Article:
What we do on daily basis is our habit. For example, we take the same route for work, eat in our favourite restaurants and shop from the same stores. The alternatives to our habits is too mentally taxing. We always look for easy way out in our day-to-day life decision making. But when it comes to investing, it’s a high risk approach.

Forecasting is a necessary component of investing, because value of stock is derived by determining the present value of all the future cash flows that the business will produce over its life time. We have seen a lot of cognitive errors creeping in while making forecast. The temptation of our brains to take the easy route when making a forecasts can lead to what has been termed “recency bias”. This simply means that we give too great a weighting to recent events when making forecasts.

Consider below the table which shows the revenue trajectory of company A.

Company A 2010 2011 2012 2013 2014 2015 2016
Revenue 100 103 106 109 113 116 ?
Year-over-year % growth   3% 3% 3% 3% 3% ?


What will the revenue growth be in 2016?

Already probably you are feeling a strong, magnet-like pull toward the number ”3%” for your answer. But why? Is this a sound and rational starting point?

In some ways, recent history is useful to draw a baseline for making forecast about the future, but only if we understand the drivers of past growth and how likely these drivers will sustain to those levels. In short, it is important to understand why this business is clocking 3% growth in the past years.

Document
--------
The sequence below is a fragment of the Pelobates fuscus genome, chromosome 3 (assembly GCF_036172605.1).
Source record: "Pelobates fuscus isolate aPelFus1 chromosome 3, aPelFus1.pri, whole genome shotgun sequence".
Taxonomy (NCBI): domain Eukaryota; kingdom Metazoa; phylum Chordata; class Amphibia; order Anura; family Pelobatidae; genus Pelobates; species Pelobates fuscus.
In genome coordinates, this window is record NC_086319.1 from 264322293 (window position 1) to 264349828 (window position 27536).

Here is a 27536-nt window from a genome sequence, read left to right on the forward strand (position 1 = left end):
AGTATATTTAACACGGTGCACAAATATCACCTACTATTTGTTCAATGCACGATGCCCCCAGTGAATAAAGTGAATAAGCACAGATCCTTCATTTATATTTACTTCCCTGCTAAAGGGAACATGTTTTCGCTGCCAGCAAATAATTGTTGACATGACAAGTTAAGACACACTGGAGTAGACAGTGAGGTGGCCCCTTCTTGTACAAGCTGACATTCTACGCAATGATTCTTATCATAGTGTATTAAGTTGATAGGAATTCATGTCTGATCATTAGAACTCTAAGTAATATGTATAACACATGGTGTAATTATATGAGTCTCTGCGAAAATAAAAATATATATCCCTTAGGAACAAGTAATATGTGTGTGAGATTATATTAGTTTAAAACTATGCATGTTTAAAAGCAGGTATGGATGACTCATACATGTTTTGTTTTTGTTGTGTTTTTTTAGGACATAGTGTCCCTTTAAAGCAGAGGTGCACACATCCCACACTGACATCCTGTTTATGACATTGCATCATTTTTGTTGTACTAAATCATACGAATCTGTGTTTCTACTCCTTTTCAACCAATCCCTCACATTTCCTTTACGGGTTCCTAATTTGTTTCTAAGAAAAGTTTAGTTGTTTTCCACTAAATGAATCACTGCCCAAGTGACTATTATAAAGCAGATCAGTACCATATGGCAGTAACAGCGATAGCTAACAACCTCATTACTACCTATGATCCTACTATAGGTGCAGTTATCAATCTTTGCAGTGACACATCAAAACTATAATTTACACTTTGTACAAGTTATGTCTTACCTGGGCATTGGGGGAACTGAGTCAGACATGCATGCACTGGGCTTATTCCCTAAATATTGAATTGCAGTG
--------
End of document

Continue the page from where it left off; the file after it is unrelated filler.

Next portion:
Let’s say that company A is in manufacturing of school uniforms for 90% of the schools in Mumbai. It sells roughly same volume of uniforms every year, but is allowed to raise its price by 3% every year. This contract might continue for extended period of time and company A might be the only company with the scale to manufacture the required volume of uniforms, in which case assuming 3% revenue growth in 2016 might be sensible.

However, investing looking through rearview mirror and failing to analyse future prospects for this business could lead to an investment mistake if situation was vastly different. What if the competitive advantage of manufacturing school uniforms of company A is in threat from other manufacturing company, especially when company A contracts are due for recontract this year? Importantly, when we know that 100% of revenues generated by company A is through these contracts. If company A loses the contracts then there is a good chance for them to lose 100% of their revenues in 2016 rather than sanguine 3% growth.

It is crucial to always know the spectrum of outcomes that could transpire for company in different scenarios. The quality of your decision depends on what quality of analysis is undertaken to find the spectrum of all the different outcomes. To avoid the pitfall of recency bias, investors must always turn their mind to “what could be”, rather than the more easily observed “what has been”.

Aziz Dodhiya is the chief investment officer for the Valueoperations funds which operates in the Indian market as an FPI (Foreign Portfolio Investor). We do not offer any personal advice to buy or sell any stocks and the views that are shared by Aziz might not incline to your personal investment strategy and this is the reason we tell you to take professional advice before going ahead with our views.